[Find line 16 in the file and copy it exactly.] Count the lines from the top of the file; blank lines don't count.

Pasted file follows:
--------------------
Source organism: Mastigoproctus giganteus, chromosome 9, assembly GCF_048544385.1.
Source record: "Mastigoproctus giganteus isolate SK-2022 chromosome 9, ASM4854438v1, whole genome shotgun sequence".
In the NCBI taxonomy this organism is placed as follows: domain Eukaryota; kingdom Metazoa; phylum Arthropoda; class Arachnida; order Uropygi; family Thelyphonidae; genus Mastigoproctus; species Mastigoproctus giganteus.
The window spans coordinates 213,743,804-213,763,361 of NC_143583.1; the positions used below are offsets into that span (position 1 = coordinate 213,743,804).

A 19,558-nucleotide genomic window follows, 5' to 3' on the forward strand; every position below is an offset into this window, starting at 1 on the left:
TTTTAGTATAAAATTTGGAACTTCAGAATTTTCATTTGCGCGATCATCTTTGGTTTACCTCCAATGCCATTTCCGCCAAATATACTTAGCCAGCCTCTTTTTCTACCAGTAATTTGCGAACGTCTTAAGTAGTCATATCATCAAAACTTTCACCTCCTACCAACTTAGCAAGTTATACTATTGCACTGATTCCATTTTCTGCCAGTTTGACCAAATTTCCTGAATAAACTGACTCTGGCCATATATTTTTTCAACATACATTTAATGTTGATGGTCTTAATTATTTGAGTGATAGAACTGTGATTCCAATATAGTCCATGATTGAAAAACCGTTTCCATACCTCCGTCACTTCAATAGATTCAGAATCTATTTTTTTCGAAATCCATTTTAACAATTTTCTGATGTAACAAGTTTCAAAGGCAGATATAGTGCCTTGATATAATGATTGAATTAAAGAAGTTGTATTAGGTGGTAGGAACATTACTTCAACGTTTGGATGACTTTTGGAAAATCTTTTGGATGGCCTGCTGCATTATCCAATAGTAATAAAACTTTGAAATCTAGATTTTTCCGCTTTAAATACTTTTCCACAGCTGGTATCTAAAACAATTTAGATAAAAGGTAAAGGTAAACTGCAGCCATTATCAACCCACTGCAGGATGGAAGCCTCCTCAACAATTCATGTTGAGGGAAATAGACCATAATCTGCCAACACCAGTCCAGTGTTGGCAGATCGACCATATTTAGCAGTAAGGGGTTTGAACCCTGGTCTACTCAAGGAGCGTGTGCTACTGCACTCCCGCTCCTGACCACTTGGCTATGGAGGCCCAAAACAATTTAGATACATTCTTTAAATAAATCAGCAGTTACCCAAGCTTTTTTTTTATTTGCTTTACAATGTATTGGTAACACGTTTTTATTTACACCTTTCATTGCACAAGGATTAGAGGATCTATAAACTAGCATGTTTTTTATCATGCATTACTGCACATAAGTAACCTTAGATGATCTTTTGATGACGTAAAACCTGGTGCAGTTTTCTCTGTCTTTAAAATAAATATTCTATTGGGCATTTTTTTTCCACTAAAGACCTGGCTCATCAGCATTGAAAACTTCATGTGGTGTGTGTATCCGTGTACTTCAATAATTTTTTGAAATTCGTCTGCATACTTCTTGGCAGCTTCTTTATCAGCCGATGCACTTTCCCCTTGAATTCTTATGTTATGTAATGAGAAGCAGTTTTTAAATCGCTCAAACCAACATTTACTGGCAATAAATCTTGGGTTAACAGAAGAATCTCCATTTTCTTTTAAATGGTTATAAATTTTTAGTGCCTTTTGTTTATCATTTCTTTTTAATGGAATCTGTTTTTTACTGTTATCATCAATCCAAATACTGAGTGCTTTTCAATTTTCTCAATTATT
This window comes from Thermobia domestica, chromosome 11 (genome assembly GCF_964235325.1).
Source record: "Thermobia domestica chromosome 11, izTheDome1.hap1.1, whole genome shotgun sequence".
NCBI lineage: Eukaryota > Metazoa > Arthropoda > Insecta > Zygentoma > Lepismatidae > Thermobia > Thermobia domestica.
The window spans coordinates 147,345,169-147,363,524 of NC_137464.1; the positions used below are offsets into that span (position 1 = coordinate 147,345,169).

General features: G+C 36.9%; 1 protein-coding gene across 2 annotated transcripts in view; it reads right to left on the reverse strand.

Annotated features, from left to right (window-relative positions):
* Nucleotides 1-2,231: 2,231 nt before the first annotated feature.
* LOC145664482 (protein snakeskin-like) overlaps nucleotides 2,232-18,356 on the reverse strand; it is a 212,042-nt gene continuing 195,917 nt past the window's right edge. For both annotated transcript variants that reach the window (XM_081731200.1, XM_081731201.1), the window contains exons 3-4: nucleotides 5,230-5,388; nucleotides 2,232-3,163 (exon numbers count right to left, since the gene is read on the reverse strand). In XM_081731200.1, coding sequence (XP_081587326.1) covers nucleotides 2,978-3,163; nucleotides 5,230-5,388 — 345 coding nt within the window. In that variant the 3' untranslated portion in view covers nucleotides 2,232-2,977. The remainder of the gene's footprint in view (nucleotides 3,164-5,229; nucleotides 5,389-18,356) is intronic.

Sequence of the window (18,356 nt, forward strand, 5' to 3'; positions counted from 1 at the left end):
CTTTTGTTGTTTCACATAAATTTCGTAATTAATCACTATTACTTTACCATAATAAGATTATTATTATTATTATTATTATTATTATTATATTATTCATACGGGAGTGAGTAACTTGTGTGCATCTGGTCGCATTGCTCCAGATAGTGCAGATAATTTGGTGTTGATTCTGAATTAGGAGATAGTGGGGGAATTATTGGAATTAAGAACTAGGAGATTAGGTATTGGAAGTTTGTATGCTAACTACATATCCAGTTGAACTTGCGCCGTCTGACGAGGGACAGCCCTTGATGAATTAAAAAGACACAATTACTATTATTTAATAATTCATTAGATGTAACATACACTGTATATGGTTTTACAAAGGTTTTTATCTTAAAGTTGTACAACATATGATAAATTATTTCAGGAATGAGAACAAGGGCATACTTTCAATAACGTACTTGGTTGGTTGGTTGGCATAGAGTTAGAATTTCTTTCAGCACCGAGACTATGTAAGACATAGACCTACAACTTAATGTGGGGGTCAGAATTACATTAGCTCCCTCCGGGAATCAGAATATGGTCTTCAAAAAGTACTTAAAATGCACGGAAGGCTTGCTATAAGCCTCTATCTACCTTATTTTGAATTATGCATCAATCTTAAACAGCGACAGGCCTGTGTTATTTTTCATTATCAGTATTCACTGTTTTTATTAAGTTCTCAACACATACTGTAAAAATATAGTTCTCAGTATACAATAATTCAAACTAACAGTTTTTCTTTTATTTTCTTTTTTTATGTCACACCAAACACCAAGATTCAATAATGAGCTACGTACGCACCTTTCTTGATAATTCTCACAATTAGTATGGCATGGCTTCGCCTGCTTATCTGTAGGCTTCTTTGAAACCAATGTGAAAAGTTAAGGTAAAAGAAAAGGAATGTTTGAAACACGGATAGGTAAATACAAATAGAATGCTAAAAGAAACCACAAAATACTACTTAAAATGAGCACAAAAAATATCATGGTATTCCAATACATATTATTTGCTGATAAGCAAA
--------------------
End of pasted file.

CTTTTGTTGTTTCACATAAATTTCGTAATTAATCACTATTACTTTACCATAATAAGATTATTATTATTATTATTATTATTATTATTATATTATTCATACGGGAGTGAGTAACTTGTGTGCATCTGGTCGCATTGCTCCAGATAGTGCAGATAATTTGGTGTTGATTCTGAATTAGGAGATAGTGGGGGAATTATTGGAATTAAGAACTAGGAGATTAGGTATTGGAAGTTTGTATGCTAACTACATATCCAGTTGAACTTGCGCCGTCTGACGAGGGACAGCCCTTGATGAATTAAAAAGACACAATTACTATTATTTAATAATTCATTAGATGTAACATACACTGTATATGGTTTTACAAAGGTTTTTATCTTAAAGTTGTACAACATATGATAAATTATTTCAGGAATGAGAACAAGGGCATACTTTCAATAACGTACTTGGTTGGTTGGTTGGCATAGAGTTAGAATTTCTTTCAGCACCGAGACTATGTAAGACATAGACCTACAACTTAATGTGGGGGTCAGAATTACATTAGCTCCCTCCGGGAATCAGAATATGGTCTTCAAAAAGTACTTAAAATGCACGGAAGGCTTGCTATAAGCCTCTATCTACCTTATTTTGAATTATGCATCAATCTTAAACAGCGACAGGCCTGTGTTATTTTTCATTATCAGTATTCACTGTTTTTATTAAGTTCTCAACACATACTGTAAAAATATAGTTCTCAGTATACAATAATTCAAACTAACAGTTTTTCTTTTATTTTCTTTTTTTATGTCACACCAAACACCAAGATTCAATAATGAGCTACGTACGCACCTTTCTTGATAATTCTCACAATTAGTATGGCATGGCTTCGCCTGCTTATCTGTAGGCTTCTTTGAAACCAATGTGAAAAGTTAAGGTAAAAGAAAAGGAATGTTTGAAACACGGATAGGTAAATACAAATAGAATGCTAAAAGAAACCACAAAATACTACTTAAAATGAGCACAAAAAATATCATGGTATTCCAATACATATTATTTGCTGATAAGCAAA